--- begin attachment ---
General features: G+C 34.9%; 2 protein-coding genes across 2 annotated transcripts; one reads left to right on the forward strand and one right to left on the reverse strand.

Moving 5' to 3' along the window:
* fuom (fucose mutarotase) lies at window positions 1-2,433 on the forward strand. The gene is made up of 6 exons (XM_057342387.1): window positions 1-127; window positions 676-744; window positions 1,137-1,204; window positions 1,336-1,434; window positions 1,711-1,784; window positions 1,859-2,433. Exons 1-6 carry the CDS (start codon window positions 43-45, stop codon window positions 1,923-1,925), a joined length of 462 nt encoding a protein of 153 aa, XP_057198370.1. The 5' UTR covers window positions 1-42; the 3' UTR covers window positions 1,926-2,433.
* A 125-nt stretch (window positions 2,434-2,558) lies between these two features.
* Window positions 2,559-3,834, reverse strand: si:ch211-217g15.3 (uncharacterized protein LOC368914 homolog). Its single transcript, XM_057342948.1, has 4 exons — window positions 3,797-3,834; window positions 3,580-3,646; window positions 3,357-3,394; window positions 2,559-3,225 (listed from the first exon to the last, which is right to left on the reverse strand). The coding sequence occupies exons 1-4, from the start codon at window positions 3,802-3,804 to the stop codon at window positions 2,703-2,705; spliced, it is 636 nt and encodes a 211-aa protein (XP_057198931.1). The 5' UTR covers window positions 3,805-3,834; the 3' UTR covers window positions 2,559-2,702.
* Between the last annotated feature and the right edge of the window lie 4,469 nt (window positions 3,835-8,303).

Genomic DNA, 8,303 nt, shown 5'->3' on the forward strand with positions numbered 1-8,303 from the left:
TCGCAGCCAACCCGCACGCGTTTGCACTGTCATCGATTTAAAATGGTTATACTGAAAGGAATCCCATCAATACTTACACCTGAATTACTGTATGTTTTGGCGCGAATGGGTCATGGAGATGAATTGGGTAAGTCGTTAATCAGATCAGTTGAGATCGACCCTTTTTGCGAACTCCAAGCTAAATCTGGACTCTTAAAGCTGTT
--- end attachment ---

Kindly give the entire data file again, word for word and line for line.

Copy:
General features: G+C 34.9%; 2 protein-coding genes across 2 annotated transcripts; one reads left to right on the forward strand and one right to left on the reverse strand.

Moving 5' to 3' along the window:
* fuom (fucose mutarotase) lies at window positions 1-2,433 on the forward strand. The gene is made up of 6 exons (XM_057342387.1): window positions 1-127; window positions 676-744; window positions 1,137-1,204; window positions 1,336-1,434; window positions 1,711-1,784; window positions 1,859-2,433. Exons 1-6 carry the CDS (start codon window positions 43-45, stop codon window positions 1,923-1,925), a joined length of 462 nt encoding a protein of 153 aa, XP_057198370.1. The 5' UTR covers window positions 1-42; the 3' UTR covers window positions 1,926-2,433.
* A 125-nt stretch (window positions 2,434-2,558) lies between these two features.
* Window positions 2,559-3,834, reverse strand: si:ch211-217g15.3 (uncharacterized protein LOC368914 homolog). Its single transcript, XM_057342948.1, has 4 exons — window positions 3,797-3,834; window positions 3,580-3,646; window positions 3,357-3,394; window positions 2,559-3,225 (listed from the first exon to the last, which is right to left on the reverse strand). The coding sequence occupies exons 1-4, from the start codon at window positions 3,802-3,804 to the stop codon at window positions 2,703-2,705; spliced, it is 636 nt and encodes a 211-aa protein (XP_057198931.1). The 5' UTR covers window positions 3,805-3,834; the 3' UTR covers window positions 2,559-2,702.
* Between the last annotated feature and the right edge of the window lie 4,469 nt (window positions 3,835-8,303).

Genomic DNA, 8,303 nt, shown 5'->3' on the forward strand with positions numbered 1-8,303 from the left:
TCGCAGCCAACCCGCACGCGTTTGCACTGTCATCGATTTAAAATGGTTATACTGAAAGGAATCCCATCAATACTTACACCTGAATTACTGTATGTTTTGGCGCGAATGGGTCATGGAGATGAATTGGGTAAGTCGTTAATCAGATCAGTTGAGATCGACCCTTTTTGCGAACTCCAAGCTAAATCTGGACTCTTAAAGCTGTT